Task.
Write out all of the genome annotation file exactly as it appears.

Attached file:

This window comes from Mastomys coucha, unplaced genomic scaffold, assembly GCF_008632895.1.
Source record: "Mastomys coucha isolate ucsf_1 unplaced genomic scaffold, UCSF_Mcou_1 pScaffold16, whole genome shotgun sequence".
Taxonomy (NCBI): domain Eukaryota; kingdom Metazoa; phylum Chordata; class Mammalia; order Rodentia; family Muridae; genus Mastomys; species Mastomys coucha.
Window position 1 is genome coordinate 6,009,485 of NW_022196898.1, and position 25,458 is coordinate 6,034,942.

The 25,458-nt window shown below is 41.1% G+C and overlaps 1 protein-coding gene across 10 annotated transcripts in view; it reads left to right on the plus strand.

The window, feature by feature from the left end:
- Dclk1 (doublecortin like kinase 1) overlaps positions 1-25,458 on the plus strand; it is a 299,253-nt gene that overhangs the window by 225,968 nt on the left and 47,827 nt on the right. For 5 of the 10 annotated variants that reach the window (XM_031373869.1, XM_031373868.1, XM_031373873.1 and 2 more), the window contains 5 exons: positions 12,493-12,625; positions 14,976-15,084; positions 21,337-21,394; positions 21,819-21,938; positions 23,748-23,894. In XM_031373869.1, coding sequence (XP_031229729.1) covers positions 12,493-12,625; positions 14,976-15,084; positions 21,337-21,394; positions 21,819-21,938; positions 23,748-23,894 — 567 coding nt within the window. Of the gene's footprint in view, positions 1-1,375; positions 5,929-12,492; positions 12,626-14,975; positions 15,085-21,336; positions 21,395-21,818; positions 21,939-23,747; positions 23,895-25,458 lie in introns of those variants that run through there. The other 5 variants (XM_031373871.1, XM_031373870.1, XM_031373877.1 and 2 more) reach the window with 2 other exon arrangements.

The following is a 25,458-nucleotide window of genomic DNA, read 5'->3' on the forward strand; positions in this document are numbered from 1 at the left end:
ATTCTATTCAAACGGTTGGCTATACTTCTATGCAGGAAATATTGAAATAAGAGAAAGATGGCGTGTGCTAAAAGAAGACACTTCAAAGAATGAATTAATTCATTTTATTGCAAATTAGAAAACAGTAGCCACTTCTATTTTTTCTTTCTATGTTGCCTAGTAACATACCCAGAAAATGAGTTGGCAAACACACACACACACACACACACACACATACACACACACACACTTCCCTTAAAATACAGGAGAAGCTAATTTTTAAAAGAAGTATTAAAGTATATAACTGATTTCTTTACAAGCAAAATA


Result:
This window comes from Mastomys coucha, unplaced genomic scaffold, assembly GCF_008632895.1.
Source record: "Mastomys coucha isolate ucsf_1 unplaced genomic scaffold, UCSF_Mcou_1 pScaffold16, whole genome shotgun sequence".
Taxonomy (NCBI): domain Eukaryota; kingdom Metazoa; phylum Chordata; class Mammalia; order Rodentia; family Muridae; genus Mastomys; species Mastomys coucha.
Window position 1 is genome coordinate 6,009,485 of NW_022196898.1, and position 25,458 is coordinate 6,034,942.

The 25,458-nt window shown below is 41.1% G+C and overlaps 1 protein-coding gene across 10 annotated transcripts in view; it reads left to right on the plus strand.

The window, feature by feature from the left end:
- Dclk1 (doublecortin like kinase 1) overlaps positions 1-25,458 on the plus strand; it is a 299,253-nt gene that overhangs the window by 225,968 nt on the left and 47,827 nt on the right. For 5 of the 10 annotated variants that reach the window (XM_031373869.1, XM_031373868.1, XM_031373873.1 and 2 more), the window contains 5 exons: positions 12,493-12,625; positions 14,976-15,084; positions 21,337-21,394; positions 21,819-21,938; positions 23,748-23,894. In XM_031373869.1, coding sequence (XP_031229729.1) covers positions 12,493-12,625; positions 14,976-15,084; positions 21,337-21,394; positions 21,819-21,938; positions 23,748-23,894 — 567 coding nt within the window. Of the gene's footprint in view, positions 1-1,375; positions 5,929-12,492; positions 12,626-14,975; positions 15,085-21,336; positions 21,395-21,818; positions 21,939-23,747; positions 23,895-25,458 lie in introns of those variants that run through there. The other 5 variants (XM_031373871.1, XM_031373870.1, XM_031373877.1 and 2 more) reach the window with 2 other exon arrangements.

The following is a 25,458-nucleotide window of genomic DNA, read 5'->3' on the forward strand; positions in this document are numbered from 1 at the left end:
ATTCTATTCAAACGGTTGGCTATACTTCTATGCAGGAAATATTGAAATAAGAGAAAGATGGCGTGTGCTAAAAGAAGACACTTCAAAGAATGAATTAATTCATTTTATTGCAAATTAGAAAACAGTAGCCACTTCTATTTTTTCTTTCTATGTTGCCTAGTAACATACCCAGAAAATGAGTTGGCAAACACACACACACACACACACACACACATACACACACACACACTTCCCTTAAAATACAGGAGAAGCTAATTTTTAAAAGAAGTATTAAAGTATATAACTGATTTCTTTACAAGCAAAATA